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Australia’s budget woes unlikely to threaten AAA ratings

Joe Hockey’s budget headaches are unlikely yet to lead to higher borrowing costs for the country, credit analysts say. Photo: Andrew Meares Joe Hockey’s budget headaches are unlikely yet to lead to higher borrowing costs for the country, credit analysts say. Photo: Andrew Meares

Joe Hockey’s budget headaches are unlikely yet to lead to higher borrowing costs for the country, credit analysts say. Photo: Andrew Meares

Joe Hockey’s budget headaches are unlikely yet to lead to higher borrowing costs for the country, credit analysts say. Photo: Andrew Meares

Australia is likely to keep its triple-A ratings even as the government’s looming budget review is set to show a marked deterioration in its finances, two ratings agencies said on Thursday.

The Coalition government has faced a slide in tax revenues as plunging prices for key commodity exports, in particular iron ore, eat into company profits.

Prime Minister Tony Abbott has also had mixed fortunes in pushing proposed budget cuts through a sceptical Senate, with some measures having to be scaled back or abandoned.

Treasurer Joe Hockey’s mid-year budget review is scheduled to be unveiled on Monday. It will likely show the budget deficit for the financial year to end June 2015 had blown out by around $5 billion to nearly $35 billion.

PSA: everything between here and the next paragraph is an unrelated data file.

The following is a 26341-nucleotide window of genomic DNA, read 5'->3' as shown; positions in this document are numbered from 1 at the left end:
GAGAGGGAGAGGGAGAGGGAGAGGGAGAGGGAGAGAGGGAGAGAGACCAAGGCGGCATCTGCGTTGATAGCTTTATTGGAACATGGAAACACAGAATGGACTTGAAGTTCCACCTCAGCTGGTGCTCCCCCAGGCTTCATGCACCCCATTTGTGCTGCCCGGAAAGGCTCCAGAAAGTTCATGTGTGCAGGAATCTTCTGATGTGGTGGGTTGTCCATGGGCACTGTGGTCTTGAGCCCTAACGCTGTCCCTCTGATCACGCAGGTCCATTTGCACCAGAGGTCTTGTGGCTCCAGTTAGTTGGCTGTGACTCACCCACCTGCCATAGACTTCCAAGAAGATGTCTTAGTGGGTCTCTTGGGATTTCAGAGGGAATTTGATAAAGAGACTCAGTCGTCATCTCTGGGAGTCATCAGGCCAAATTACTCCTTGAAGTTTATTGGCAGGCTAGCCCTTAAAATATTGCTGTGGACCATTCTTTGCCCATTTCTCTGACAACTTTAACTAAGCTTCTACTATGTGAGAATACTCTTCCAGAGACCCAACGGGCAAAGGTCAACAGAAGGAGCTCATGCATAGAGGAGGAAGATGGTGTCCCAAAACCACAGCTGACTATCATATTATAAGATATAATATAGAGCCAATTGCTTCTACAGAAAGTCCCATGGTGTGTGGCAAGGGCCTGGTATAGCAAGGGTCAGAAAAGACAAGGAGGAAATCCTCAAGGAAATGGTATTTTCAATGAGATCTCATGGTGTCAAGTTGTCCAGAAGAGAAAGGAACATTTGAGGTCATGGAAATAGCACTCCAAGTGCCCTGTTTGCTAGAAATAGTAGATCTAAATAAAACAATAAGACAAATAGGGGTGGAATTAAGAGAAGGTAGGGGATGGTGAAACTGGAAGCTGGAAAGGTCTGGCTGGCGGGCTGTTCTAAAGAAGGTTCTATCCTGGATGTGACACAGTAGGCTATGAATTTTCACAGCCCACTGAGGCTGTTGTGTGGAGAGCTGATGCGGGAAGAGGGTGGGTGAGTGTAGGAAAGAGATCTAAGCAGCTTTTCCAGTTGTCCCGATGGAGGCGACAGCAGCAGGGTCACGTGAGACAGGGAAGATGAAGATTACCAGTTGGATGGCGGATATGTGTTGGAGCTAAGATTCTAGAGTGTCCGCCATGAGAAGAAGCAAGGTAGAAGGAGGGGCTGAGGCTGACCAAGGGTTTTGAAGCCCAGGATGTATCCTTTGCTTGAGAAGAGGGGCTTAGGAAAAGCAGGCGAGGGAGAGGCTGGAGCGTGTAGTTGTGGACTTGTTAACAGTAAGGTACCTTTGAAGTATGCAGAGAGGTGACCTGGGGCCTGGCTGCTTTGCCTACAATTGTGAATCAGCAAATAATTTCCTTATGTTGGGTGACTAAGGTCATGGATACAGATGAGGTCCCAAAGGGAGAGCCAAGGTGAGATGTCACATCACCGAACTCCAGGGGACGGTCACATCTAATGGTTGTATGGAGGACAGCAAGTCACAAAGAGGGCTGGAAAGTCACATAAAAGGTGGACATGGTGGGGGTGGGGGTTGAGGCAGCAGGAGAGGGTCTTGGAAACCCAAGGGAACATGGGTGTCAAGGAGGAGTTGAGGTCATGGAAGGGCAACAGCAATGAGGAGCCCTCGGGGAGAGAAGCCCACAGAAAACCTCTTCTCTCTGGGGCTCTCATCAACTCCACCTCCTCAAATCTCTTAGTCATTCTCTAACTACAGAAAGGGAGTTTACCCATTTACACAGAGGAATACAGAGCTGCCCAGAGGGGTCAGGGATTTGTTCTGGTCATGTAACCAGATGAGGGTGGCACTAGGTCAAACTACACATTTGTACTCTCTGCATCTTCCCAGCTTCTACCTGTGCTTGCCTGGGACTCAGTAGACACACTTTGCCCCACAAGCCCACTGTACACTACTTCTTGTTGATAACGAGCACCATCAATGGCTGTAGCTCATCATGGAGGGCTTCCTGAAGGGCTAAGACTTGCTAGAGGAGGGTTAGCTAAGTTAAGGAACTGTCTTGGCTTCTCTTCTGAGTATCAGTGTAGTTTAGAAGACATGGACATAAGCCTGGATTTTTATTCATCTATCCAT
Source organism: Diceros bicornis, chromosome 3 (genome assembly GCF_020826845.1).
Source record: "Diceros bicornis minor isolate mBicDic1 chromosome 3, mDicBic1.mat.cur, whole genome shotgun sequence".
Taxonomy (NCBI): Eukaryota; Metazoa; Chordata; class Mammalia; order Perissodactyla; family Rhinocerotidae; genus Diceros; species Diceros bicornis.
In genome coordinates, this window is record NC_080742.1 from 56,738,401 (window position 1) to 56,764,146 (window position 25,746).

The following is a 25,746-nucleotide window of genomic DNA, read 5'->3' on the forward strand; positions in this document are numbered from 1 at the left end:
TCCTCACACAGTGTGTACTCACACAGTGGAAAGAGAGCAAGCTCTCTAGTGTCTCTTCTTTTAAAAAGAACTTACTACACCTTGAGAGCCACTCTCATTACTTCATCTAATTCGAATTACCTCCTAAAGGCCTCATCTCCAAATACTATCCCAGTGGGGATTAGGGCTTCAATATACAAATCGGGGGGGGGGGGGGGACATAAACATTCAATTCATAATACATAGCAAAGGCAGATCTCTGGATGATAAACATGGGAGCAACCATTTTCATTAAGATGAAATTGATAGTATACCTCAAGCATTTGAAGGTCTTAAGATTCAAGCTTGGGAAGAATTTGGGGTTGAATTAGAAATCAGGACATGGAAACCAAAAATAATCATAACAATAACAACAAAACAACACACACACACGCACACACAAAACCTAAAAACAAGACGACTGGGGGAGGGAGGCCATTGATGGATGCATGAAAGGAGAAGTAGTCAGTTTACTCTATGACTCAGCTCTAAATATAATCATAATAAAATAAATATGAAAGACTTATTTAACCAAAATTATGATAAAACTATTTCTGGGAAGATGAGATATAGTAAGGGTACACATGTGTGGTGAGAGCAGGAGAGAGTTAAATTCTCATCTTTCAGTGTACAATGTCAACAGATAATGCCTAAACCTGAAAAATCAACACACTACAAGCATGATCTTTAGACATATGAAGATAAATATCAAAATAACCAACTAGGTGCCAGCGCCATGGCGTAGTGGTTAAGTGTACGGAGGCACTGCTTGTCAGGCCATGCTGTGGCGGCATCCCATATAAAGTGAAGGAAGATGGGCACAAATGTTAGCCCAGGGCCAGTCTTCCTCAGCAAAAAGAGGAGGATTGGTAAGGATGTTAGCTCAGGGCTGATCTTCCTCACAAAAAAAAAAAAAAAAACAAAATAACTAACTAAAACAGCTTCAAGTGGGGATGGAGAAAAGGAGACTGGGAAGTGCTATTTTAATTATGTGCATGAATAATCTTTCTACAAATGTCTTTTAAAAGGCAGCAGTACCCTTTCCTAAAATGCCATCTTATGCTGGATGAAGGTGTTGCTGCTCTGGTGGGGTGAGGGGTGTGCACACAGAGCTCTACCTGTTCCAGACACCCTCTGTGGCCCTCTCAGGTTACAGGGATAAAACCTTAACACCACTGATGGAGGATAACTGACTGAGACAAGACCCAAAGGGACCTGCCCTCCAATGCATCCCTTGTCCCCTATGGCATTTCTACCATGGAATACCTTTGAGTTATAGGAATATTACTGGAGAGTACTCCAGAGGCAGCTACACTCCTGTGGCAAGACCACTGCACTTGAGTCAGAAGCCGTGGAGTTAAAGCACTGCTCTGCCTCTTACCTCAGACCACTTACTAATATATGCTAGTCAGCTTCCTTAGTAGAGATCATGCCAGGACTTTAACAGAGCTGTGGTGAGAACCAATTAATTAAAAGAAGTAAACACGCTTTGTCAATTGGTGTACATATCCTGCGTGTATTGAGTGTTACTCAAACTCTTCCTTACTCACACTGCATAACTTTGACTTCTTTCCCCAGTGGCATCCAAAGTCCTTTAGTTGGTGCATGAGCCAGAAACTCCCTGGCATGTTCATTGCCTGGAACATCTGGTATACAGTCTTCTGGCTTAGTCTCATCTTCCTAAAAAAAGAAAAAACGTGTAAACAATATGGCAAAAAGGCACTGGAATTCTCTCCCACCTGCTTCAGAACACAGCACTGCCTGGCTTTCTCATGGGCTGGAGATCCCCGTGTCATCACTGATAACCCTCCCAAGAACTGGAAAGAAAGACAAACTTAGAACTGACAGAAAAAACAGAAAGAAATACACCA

Analysts suspect shortfalls for the following three years could as much as $10 billion larger per year and the goal of reaching a budget surplus will have to be delayed again.

Yet, ratings agencies see no reason to change the nation’s top notch credit ranking and its stable outlook.

“We don’t see any immediate pressure, provided the government remains committed to improving budget performance and getting back to a broadly balanced budget,” said Craig Michaels, an analyst at Standard & Poor’s.

Australia has one of the lowest levels of government debt among Western nations at a gross $348 billion, while net debt amounts to only 12 per cent of gross domestic product compared to an average of over 50 per cent for the developed world.

“The ratio debt-to-GDP would have to be significantly higher than where it is now before we even consider a ratings change,” said US-based Moody’s analyst Steven Hess.